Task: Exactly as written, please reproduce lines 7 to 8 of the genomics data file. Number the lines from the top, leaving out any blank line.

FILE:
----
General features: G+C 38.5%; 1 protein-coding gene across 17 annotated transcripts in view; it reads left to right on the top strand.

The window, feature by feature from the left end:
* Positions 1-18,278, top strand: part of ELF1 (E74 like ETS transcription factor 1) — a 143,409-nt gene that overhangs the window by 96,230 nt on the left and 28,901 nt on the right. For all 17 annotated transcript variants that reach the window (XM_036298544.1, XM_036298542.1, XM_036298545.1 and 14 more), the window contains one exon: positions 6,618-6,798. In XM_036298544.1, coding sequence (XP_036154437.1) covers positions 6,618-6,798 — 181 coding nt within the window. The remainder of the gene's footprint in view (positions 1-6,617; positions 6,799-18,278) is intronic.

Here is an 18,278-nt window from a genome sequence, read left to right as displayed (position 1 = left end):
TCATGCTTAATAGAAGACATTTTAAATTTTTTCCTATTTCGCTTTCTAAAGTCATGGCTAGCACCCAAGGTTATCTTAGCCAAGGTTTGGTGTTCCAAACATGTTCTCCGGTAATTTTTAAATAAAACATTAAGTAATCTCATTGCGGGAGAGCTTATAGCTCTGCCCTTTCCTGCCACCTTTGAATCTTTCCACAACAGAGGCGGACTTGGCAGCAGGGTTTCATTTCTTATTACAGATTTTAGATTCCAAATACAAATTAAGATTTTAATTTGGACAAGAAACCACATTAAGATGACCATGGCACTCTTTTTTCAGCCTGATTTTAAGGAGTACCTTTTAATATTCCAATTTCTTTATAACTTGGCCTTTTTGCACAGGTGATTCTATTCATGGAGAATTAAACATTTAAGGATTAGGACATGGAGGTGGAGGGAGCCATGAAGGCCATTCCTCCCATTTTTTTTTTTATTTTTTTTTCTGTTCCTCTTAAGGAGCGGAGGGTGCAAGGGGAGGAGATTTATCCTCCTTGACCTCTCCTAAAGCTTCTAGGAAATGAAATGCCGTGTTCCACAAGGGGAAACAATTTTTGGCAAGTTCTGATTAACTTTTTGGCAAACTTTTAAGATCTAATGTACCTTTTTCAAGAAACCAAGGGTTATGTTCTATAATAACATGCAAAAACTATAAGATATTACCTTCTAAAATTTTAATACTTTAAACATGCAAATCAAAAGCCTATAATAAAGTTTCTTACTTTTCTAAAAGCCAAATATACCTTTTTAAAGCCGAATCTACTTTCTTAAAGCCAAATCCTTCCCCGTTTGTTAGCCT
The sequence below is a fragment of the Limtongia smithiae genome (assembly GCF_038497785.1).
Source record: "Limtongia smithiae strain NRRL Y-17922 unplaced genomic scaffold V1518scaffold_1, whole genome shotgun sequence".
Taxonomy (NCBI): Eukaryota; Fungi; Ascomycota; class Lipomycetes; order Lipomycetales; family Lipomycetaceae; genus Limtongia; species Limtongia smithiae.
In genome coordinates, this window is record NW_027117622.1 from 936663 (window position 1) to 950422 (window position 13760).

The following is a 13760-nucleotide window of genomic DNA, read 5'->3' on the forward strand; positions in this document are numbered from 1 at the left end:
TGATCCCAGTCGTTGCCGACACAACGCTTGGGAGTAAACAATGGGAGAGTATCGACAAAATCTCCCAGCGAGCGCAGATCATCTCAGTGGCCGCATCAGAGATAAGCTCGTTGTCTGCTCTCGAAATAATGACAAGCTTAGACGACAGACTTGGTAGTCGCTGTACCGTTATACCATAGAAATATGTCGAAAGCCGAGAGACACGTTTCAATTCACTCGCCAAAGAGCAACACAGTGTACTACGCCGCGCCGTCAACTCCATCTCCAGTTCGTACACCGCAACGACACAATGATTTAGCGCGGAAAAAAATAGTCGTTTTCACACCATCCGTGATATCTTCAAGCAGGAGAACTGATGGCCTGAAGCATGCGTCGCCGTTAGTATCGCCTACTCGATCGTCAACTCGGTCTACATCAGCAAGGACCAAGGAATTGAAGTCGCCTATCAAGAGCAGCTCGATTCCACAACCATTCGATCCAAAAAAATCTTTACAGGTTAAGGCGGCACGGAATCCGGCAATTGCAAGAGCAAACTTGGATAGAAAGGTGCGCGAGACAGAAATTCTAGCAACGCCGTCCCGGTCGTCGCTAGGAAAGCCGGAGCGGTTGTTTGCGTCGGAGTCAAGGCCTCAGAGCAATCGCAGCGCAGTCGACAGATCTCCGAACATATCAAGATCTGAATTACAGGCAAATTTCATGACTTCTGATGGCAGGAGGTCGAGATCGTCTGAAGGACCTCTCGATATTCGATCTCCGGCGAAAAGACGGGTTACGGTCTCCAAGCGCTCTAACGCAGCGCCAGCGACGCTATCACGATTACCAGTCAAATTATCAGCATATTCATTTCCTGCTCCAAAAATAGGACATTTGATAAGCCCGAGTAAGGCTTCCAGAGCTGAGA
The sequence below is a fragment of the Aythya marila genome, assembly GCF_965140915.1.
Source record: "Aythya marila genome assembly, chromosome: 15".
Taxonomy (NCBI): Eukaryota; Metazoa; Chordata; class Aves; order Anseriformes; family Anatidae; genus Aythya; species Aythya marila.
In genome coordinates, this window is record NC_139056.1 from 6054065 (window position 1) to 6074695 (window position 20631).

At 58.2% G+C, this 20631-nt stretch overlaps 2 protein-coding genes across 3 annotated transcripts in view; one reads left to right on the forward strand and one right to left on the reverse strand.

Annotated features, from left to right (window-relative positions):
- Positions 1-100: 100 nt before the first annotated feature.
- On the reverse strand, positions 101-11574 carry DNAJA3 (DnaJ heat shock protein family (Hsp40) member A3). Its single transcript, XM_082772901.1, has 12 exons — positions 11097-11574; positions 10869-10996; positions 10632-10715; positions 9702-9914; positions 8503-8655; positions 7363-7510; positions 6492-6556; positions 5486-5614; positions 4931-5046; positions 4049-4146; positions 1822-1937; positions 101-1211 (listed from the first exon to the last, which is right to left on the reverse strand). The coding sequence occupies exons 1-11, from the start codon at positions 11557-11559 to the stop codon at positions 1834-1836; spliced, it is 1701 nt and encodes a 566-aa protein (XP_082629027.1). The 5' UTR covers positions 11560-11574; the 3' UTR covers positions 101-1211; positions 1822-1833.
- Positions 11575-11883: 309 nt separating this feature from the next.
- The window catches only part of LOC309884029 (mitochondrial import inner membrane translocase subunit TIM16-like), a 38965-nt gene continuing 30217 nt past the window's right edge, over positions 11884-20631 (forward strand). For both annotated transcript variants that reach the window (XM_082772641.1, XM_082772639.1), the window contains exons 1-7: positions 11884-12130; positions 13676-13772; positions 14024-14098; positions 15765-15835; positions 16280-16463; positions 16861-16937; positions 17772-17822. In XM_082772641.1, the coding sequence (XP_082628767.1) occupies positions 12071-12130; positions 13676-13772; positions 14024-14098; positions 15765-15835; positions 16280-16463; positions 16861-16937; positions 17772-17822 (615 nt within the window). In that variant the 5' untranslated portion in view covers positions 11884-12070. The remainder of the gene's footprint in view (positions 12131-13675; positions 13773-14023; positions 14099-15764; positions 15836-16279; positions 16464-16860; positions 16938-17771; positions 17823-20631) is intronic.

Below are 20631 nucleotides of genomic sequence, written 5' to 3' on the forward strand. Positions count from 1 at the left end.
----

Source record: "Limtongia smithiae strain NRRL Y-17922 unplaced genomic scaffold V1518scaffold_1, whole genome shotgun sequence".
Taxonomy (NCBI): Eukaryota; Fungi; Ascomycota; class Lipomycetes; order Lipomycetales; family Lipomycetaceae; genus Limtongia; species Limtongia smithiae.